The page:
Conservative political leaders and Catholic spokespersons are fired up over the issue and have already begun to fight the ruling. Because of the Catholic proscription against the use of birth control by its membership, they argue that as employers they should not have to provide insurance coverage to their female employees who want to use contraceptives. Catholic leaders state that they should be exempt from the laws requiring employers to provide health insurance that also includes contraceptive coverage, citing that their religious beliefs give them the authority to choose the type of coverage they offer to their employees. If the law requires Catholic employers to provide health insurance, and that insurance includes contraceptive coverage, then the law violates their religious rights to control the health care decisions of their parishioners.

 

Except- the law actually has nothing to do with Catholic parishioners, since the churches aren’t required to provide health insurance for their members. The law actually affects only the non-profit organizations affiliated with churches, like hospitals and schools, the businesses that hire employees both Catholic and non-Catholic that are required by law to provide health insurance just like any other employer.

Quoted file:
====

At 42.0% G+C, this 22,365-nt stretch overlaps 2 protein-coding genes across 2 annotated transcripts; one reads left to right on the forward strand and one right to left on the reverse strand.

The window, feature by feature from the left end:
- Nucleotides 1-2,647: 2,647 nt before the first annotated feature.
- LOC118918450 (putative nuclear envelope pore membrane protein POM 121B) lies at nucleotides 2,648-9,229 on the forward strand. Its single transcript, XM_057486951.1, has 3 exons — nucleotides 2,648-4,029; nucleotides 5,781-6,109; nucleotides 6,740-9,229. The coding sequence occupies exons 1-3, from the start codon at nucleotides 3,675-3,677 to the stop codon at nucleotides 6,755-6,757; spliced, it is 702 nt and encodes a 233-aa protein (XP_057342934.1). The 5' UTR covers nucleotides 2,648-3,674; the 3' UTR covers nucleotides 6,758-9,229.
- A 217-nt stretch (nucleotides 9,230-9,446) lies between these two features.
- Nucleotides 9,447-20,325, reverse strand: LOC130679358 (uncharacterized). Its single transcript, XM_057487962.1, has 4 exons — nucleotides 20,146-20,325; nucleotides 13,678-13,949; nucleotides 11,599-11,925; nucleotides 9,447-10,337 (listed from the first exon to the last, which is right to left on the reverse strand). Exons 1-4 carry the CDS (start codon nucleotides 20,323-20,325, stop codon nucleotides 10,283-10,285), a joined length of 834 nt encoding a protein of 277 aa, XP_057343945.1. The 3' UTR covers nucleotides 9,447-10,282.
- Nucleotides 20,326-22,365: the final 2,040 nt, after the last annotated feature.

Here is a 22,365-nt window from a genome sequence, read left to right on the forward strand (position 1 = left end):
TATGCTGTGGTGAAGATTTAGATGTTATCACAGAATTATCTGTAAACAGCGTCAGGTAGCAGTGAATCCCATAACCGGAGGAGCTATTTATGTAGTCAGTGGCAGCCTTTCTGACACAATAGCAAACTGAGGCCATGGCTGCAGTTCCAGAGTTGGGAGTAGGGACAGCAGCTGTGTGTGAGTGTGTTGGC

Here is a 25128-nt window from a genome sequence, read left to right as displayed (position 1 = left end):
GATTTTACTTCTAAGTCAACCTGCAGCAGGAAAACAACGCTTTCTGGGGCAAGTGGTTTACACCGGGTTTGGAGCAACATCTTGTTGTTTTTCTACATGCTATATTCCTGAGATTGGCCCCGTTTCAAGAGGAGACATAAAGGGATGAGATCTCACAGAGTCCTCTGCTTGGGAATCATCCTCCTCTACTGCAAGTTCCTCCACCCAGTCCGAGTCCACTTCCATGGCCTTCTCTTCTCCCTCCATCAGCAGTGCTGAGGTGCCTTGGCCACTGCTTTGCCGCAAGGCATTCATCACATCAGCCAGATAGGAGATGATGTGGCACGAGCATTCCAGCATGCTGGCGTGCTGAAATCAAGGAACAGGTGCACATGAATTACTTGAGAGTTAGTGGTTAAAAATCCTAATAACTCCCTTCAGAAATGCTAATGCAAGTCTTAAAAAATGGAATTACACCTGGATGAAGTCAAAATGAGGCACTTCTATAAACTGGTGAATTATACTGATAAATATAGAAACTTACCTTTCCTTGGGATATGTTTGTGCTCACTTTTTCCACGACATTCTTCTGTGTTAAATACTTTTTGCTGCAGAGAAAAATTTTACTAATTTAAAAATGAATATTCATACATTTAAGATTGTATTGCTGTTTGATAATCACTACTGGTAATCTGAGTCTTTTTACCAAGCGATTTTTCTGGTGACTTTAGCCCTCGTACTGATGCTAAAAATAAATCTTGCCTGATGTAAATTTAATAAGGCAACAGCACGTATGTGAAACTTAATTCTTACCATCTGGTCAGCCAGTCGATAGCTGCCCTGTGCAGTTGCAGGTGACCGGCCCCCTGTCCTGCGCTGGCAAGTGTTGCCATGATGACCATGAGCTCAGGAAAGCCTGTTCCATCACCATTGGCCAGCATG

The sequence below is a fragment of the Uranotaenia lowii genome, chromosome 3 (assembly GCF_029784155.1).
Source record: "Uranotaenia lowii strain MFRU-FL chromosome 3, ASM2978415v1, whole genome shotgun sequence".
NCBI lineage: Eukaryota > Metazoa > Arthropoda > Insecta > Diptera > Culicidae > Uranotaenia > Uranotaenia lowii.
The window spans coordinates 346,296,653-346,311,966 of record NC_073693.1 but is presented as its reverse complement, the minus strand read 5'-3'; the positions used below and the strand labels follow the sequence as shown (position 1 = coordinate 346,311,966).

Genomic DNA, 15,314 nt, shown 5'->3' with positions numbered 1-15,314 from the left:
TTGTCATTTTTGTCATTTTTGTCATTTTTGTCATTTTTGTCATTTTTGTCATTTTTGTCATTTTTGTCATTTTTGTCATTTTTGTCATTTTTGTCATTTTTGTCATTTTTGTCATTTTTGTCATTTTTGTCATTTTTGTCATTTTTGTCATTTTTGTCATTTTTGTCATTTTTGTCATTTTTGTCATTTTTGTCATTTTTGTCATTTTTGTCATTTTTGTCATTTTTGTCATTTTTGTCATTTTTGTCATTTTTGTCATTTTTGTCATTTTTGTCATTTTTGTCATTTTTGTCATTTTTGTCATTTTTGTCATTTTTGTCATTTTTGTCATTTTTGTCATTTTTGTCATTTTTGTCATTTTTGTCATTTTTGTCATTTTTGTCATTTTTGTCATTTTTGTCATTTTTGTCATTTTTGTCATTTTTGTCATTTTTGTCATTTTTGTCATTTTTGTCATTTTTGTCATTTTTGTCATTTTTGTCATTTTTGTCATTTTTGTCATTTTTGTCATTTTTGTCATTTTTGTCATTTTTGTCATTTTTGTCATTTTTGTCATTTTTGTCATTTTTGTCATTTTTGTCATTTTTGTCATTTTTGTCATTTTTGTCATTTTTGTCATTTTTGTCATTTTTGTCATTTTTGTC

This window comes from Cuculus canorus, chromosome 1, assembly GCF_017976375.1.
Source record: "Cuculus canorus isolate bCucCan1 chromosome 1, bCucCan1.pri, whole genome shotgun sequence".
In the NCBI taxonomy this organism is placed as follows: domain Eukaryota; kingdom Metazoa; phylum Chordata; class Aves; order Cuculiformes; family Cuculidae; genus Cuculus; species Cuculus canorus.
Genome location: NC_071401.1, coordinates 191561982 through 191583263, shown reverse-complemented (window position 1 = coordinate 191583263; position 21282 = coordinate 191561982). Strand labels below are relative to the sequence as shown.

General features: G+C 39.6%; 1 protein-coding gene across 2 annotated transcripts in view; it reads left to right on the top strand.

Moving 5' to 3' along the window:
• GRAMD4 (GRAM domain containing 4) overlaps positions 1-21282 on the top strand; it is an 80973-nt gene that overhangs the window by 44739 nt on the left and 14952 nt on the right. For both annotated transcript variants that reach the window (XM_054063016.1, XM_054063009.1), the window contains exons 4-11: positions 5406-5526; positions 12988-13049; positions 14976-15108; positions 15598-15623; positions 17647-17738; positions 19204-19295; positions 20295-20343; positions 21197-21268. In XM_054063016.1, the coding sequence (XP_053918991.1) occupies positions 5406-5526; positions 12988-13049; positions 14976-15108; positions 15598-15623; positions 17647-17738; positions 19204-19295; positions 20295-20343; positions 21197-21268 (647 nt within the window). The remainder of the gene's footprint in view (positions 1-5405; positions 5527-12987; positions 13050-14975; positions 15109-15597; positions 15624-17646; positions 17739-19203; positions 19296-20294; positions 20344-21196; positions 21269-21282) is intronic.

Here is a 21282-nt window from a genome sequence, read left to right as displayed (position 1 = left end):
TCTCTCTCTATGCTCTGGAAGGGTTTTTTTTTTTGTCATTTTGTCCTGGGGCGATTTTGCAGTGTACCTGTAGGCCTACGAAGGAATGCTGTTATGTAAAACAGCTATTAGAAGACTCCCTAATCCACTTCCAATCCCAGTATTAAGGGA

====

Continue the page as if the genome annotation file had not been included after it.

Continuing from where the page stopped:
Apparently political conservatives and Catholics don’t care if the law is directly solely at business and differentiates between church and business. Archbishop Timothy Dolan, president of the US Conference of Catholic Bishops, was quoted in the New York Times as saying, “Never before has the federal government forced individuals and organizations to go out into the marketplace and buy a product that violates their conscience.”

 

Is that truly the case here? Or is it in fact an issue of women having the right to choose how to care for their own bodies, regardless of who they work for?

Letting one person’s moral beliefs decide how another person gets medical care?